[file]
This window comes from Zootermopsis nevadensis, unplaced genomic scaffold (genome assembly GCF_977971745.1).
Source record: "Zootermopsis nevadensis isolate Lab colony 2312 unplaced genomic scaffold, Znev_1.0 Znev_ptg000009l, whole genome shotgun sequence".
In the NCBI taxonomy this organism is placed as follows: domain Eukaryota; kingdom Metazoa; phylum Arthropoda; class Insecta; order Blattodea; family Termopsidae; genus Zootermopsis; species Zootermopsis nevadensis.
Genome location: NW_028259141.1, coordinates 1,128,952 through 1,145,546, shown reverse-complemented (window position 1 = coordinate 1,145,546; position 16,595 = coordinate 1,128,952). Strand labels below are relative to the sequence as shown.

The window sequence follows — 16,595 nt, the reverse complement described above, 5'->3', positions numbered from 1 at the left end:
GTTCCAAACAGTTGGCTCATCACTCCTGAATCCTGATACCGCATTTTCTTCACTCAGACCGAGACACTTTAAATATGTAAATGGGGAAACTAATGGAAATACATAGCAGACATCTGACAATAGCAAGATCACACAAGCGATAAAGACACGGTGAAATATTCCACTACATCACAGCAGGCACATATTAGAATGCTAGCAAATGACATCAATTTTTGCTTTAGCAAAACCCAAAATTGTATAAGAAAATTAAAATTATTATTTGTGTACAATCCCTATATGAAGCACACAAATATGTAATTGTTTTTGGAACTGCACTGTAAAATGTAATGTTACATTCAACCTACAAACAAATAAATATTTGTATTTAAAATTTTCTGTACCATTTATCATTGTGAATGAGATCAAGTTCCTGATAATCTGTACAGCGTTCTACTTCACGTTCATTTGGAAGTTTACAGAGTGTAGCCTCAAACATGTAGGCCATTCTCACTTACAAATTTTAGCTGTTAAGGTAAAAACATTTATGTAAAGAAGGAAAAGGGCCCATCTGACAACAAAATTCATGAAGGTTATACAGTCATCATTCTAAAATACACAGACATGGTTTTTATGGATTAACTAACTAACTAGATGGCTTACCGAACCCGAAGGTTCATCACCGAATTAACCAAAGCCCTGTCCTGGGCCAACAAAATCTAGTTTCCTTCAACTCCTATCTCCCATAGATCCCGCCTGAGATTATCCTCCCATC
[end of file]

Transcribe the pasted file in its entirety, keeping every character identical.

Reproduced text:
This window comes from Zootermopsis nevadensis, unplaced genomic scaffold (genome assembly GCF_977971745.1).
Source record: "Zootermopsis nevadensis isolate Lab colony 2312 unplaced genomic scaffold, Znev_1.0 Znev_ptg000009l, whole genome shotgun sequence".
In the NCBI taxonomy this organism is placed as follows: domain Eukaryota; kingdom Metazoa; phylum Arthropoda; class Insecta; order Blattodea; family Termopsidae; genus Zootermopsis; species Zootermopsis nevadensis.
Genome location: NW_028259141.1, coordinates 1,128,952 through 1,145,546, shown reverse-complemented (window position 1 = coordinate 1,145,546; position 16,595 = coordinate 1,128,952). Strand labels below are relative to the sequence as shown.

The window sequence follows — 16,595 nt, the reverse complement described above, 5'->3', positions numbered from 1 at the left end:
GTTCCAAACAGTTGGCTCATCACTCCTGAATCCTGATACCGCATTTTCTTCACTCAGACCGAGACACTTTAAATATGTAAATGGGGAAACTAATGGAAATACATAGCAGACATCTGACAATAGCAAGATCACACAAGCGATAAAGACACGGTGAAATATTCCACTACATCACAGCAGGCACATATTAGAATGCTAGCAAATGACATCAATTTTTGCTTTAGCAAAACCCAAAATTGTATAAGAAAATTAAAATTATTATTTGTGTACAATCCCTATATGAAGCACACAAATATGTAATTGTTTTTGGAACTGCACTGTAAAATGTAATGTTACATTCAACCTACAAACAAATAAATATTTGTATTTAAAATTTTCTGTACCATTTATCATTGTGAATGAGATCAAGTTCCTGATAATCTGTACAGCGTTCTACTTCACGTTCATTTGGAAGTTTACAGAGTGTAGCCTCAAACATGTAGGCCATTCTCACTTACAAATTTTAGCTGTTAAGGTAAAAACATTTATGTAAAGAAGGAAAAGGGCCCATCTGACAACAAAATTCATGAAGGTTATACAGTCATCATTCTAAAATACACAGACATGGTTTTTATGGATTAACTAACTAACTAGATGGCTTACCGAACCCGAAGGTTCATCACCGAATTAACCAAAGCCCTGTCCTGGGCCAACAAAATCTAGTTTCCTTCAACTCCTATCTCCCATAGATCCCGCCTGAGATTATCCTCCCATC